Hosted by Irish character actor Brendan Gleeson, the second episode of SNL’s new season felt like a vast improvement from the premiere before descending into a collection of feeble and forgettable sketches. Promoting his upcoming film The Banshees of Inisherin, Gleeson, as a first-time host, combined with Miles Teller representing Top Gun: Maverick last week, may suggest that SNL is having a hard time attracting A-list talent to host. While Gleeson’s co-star Colin Farrell, who hasn’t hosted since 2004, did make a couple cameo appearances, the episode struggled to take advantage of Gleeson’s abilities. His monologue highlighted that Gleeson is one of those actors you definitely know, even though you don’t know from what. At times the sketches benefited from his ability to immerse himself in characters, like a White House reporter, but his lack of leading man ease and charisma made other sketches flounder. The dichotomy was established early in the monologue which was light on jokes but included a musical component and storytelling that was strangely compelling.
Again, a pre-recorded piece suggests that the show should dispense with the “live.” The sketch put the new cast members front and center, especially Molly Kearny, juxtaposing their vastly different experiences joining the cast. Being the new kids is a relatable feeling, but it’s the variation between the calm, supportive environment experienced by Marcello Hernandez, Michael Longfellow, and Devon Walker, and Kearny’s absurd hazing by Lorne Michaels where the hilarity ensues. The escalation of the wild story combined with Kearny’s grounded delivery is perfectly pitched. They even managed to make a good joke about pronouns that could be enjoyed by a non-binary person and their well-meaning, if still confused, dad who doesn’t totally get “it.”
It could have easily been the Photoshoot Sketch or the Marilyn Monroe throwaway, but SNL saved the worst for last tonight. “Eyes,” set in a marketing meeting, was immediately doomed after the visual reveal of a co-worker’s googly eye transplant. A showcase for new-ish cast member Sarah Sherman, there was nowhere for the joke to go as it lacked the escalation of Kearney’s sketch. The supporting cast, especially Gleeson, were wasted as Sherman did her best to exaggerate movements, but the sketch was dead behind the eyes from the start.
The game show sketch can be a crutch of contemporary SNL (see last weeks “Send Something Normal”). However, this week’s cold open managed to channel modern and instantaneous American rage into comedy referencing everything from President Biden’s age to Mario’s accent or Kanye West’s antics to the Orange M&M’s anxiety in “So You Think You Won’t Snap.” At its worst it hedged its bets by burning through so much material and at its best there was something to laugh at for everyone. In the end, it was the sense of societal collapse contained in the game show format that created comedic tension.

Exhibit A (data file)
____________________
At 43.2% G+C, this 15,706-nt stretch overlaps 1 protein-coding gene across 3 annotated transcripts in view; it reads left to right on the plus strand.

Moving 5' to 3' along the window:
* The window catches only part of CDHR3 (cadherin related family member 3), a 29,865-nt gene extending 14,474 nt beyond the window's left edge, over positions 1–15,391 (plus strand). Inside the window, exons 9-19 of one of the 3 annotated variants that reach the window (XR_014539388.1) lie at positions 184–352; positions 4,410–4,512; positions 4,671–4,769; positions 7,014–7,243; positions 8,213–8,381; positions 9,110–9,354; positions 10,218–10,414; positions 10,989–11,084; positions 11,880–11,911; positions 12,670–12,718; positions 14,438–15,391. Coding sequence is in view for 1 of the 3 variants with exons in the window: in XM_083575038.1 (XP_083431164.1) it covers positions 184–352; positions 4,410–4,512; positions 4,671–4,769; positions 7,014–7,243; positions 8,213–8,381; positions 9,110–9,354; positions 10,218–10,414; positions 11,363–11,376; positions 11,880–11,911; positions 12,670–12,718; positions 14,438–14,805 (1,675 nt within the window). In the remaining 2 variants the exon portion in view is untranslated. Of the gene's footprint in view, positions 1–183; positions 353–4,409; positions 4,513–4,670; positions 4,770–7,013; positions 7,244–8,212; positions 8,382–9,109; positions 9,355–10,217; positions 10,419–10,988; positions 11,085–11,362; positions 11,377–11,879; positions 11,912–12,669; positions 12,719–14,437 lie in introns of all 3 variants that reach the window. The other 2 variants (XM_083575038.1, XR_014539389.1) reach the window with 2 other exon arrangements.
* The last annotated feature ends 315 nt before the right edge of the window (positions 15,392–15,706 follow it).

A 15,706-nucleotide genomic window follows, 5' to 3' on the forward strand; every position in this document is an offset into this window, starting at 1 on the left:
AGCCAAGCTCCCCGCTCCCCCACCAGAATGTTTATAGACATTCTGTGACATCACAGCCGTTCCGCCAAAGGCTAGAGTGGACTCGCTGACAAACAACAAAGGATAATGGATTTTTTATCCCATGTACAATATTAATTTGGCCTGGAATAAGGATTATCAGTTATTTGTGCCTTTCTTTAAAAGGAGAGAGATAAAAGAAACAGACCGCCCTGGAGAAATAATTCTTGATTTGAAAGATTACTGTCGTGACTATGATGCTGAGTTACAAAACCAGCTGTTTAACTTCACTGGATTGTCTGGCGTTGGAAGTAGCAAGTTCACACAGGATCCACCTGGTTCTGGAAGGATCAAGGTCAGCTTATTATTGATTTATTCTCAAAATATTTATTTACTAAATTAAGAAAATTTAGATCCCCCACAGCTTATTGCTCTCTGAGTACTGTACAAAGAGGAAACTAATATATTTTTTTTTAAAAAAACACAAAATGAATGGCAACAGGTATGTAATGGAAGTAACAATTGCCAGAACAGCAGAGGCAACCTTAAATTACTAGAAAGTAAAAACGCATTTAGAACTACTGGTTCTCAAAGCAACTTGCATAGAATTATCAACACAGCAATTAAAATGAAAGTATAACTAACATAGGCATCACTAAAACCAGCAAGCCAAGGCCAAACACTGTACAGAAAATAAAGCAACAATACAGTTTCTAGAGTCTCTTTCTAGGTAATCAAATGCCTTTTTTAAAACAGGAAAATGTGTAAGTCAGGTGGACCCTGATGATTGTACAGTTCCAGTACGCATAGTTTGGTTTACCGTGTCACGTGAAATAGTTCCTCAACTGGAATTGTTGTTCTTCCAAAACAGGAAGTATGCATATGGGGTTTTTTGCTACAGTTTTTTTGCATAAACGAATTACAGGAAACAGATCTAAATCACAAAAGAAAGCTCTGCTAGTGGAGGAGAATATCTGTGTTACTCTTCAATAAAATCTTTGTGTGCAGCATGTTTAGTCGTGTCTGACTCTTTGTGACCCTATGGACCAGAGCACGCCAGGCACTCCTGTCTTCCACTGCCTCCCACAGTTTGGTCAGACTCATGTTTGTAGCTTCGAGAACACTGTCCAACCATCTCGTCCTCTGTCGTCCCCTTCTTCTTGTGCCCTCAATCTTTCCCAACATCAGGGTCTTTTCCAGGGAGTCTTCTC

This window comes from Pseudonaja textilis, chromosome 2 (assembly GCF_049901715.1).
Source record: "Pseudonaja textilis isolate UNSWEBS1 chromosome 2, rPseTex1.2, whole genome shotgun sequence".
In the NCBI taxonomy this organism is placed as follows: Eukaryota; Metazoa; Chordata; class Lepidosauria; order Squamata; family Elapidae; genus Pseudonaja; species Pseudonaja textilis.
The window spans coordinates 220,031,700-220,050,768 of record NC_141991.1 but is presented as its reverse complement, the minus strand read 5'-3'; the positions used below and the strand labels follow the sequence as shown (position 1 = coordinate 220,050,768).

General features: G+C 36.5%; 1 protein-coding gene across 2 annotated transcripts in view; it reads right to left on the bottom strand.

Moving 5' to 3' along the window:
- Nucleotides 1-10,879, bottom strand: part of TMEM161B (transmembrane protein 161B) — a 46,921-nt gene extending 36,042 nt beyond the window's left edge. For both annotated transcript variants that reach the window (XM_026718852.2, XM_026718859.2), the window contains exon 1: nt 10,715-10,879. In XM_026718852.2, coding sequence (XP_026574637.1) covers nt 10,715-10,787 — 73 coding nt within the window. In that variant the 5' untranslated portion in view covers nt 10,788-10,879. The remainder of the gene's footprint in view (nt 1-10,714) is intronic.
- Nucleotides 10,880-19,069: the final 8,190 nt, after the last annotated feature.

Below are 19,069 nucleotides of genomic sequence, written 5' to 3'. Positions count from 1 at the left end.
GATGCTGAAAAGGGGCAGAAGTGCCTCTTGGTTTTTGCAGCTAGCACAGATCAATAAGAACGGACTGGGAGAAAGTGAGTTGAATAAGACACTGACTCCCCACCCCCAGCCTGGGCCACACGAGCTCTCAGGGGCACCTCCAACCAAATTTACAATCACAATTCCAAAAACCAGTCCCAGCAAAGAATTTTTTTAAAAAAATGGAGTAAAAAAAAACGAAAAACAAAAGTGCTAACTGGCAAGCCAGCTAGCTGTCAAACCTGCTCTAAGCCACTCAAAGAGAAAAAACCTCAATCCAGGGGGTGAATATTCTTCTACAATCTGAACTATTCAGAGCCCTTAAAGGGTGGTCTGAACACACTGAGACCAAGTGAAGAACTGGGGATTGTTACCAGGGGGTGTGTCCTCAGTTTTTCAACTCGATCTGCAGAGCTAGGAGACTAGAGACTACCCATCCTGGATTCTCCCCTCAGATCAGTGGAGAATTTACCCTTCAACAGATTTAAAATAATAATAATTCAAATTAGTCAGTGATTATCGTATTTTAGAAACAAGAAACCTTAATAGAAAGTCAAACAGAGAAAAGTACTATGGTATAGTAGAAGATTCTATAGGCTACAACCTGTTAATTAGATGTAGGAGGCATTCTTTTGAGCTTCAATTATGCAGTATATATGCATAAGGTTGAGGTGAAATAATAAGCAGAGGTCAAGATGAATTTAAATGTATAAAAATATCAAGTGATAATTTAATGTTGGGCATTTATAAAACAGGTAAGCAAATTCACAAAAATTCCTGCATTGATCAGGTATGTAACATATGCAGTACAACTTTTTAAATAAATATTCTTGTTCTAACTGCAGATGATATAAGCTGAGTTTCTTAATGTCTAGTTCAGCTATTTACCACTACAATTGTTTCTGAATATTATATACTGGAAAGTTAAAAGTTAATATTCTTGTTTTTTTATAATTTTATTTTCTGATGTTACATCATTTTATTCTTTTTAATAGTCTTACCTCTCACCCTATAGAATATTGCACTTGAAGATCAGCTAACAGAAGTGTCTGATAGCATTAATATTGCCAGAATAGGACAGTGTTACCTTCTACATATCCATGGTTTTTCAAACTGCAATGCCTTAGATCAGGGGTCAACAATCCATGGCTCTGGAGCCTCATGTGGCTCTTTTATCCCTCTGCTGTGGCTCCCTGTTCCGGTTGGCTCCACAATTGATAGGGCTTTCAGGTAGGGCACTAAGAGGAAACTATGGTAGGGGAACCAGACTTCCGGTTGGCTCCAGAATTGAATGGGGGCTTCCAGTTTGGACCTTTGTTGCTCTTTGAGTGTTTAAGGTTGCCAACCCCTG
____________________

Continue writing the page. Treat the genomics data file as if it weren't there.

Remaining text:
Judging from a quick Twitter check, the “Try Guys’’ sketch will be the most debated of the week. When the Try Guys’ scandal becomes breaking news of CNN, the anchor, played by Ego Nwodim, represents those of us who had never heard of the Try Guys and see the scandal as a an overreaction, while a field reporter, played by Gleeson, represents those of us who may be invested in the scandal and see it as a serious issue of workplace malfeasance. Whatever side you take, it is the first time, in a long time, that a sketch on SNL felt provocative, even a little dangerous. It was sort of refreshing for a show that once was a conversation starter for the country.
It feels like this category will likely bounce between Kennan Thompson and Bowen Yang for most of the season (at least until Cecily Strong returns). Yang’s role in the cold open was the perfect balance between surface friendliness and a sinister perversion lurking beneath inherent in game show hosts. As Eugene Lee Yang, a Try Guy, (Bowen) Yang channeled an intense, barely restrained fury that nearly broke Mikey Day during the sketch. Aside from “Eyes,” Yang managed to make every sketch he was in better.
- They really wasted Colin Farrell.
- Mikey Day nearly breaking during the “Try Guys” sketch and being nearly unable to open his eyes during the fake blood moment was the best of live television.
- “Weekend Update” really benefited by the “unique” senate candidates in Pennsylvania and Georgia.
- Willow gave some good performances, but the guitar through the fake television set was a cringe moment.
- It felt like a missed opportunity for an Irish host not to do something about the death of the Queen after all the material created by Irish twitter.
- Still counting down the days until Cecily Strong is back in the cast.